Most of the conversations in the book are between the two brothers and some of it is banter that had me smiling occasionally, but I think you would need to know the brothers personally to fully appreciate this. There are some interactions with local people and these are quite short exchanges. Before I read this book I just finished One Man and His Bike by Mike Parker, so I could not help but compare the two books. The interactions with locals are much more detailed and interesting in Parker's book, whereas Life Cycle does not have nearly as much depth.
This was not my favourite book about cycling in Scotland. Although it captures the camaraderie of a long-distance bike trip with a sibling or best friend I found that it lacked in detail and I was disappointed that I did not learn much about the places that the brothers cycled through.
Andy Murray, Monty Python and Ken Loach. This cycle route has it all! The cycle path between Dunblane and Doune makes it easy to see both the stunning interior of Dunblane Cathedral and have a tour of the distillery that featured in Angel's Share, a film about whisky.
The route proceeds through housing estates with large properties, reflecting the wealth of the area. Then a muddy lane with potholes-a-plenty where I disturbed some pheasants rustling noisily in the bushes- they made a panicked and clumsy escape.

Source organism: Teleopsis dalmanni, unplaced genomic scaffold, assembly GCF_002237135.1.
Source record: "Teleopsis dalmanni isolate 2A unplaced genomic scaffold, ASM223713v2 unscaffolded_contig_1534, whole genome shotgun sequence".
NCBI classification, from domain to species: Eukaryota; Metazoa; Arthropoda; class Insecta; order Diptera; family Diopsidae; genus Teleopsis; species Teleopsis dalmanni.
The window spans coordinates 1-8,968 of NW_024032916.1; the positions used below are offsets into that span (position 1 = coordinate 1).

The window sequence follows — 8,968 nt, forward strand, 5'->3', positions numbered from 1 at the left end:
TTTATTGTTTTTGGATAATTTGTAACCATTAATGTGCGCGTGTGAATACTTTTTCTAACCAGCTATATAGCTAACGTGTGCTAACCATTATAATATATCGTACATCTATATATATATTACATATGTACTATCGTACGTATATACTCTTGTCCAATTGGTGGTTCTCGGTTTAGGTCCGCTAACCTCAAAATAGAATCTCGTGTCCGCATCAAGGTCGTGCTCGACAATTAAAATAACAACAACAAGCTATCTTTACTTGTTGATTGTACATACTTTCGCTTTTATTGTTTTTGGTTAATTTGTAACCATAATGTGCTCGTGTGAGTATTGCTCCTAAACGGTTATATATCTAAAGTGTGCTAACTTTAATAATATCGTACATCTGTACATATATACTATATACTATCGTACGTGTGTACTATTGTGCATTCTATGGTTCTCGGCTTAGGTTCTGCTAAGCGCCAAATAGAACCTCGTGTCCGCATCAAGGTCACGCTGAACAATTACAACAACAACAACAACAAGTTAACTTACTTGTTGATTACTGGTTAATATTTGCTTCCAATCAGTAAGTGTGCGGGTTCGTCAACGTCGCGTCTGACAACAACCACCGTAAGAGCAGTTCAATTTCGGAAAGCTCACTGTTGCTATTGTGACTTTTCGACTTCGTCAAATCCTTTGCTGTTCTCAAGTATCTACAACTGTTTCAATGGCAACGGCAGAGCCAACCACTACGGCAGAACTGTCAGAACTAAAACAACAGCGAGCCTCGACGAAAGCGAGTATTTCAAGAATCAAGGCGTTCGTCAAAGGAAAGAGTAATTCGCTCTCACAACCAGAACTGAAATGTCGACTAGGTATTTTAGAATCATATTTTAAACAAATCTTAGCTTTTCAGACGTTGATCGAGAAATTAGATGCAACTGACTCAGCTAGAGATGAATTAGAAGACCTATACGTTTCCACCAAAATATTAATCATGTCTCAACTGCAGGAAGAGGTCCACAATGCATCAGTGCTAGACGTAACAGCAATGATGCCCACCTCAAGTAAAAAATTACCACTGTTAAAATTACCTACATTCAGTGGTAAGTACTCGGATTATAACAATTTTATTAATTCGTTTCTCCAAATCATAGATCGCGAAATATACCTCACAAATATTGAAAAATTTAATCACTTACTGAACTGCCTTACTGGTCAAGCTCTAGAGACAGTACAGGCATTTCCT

Further ahead the path was blocked by pupils from Dunblane High School. "Bike!" One of the girls shouted. "Make way people!"
Then a teacher shouted "Move to the right!". But they all moved to the left. The teacher looked at me and shrugged, "I say right and they go left!"
There was still a group of boys that I had to pass and they were completely unaware, so it was time for the girl to shout again, "Move! Murray!" This time they heard and moved to allow me to pass. I thanked them and they all said, "no problem."
After this I reached the disused railway path, a flat and straight route, flanked by trees and bushes.
This line had linked Dunblane to Callender until closure in 1965. There are several bridges along the route, which are about the only physical remnants of the railway.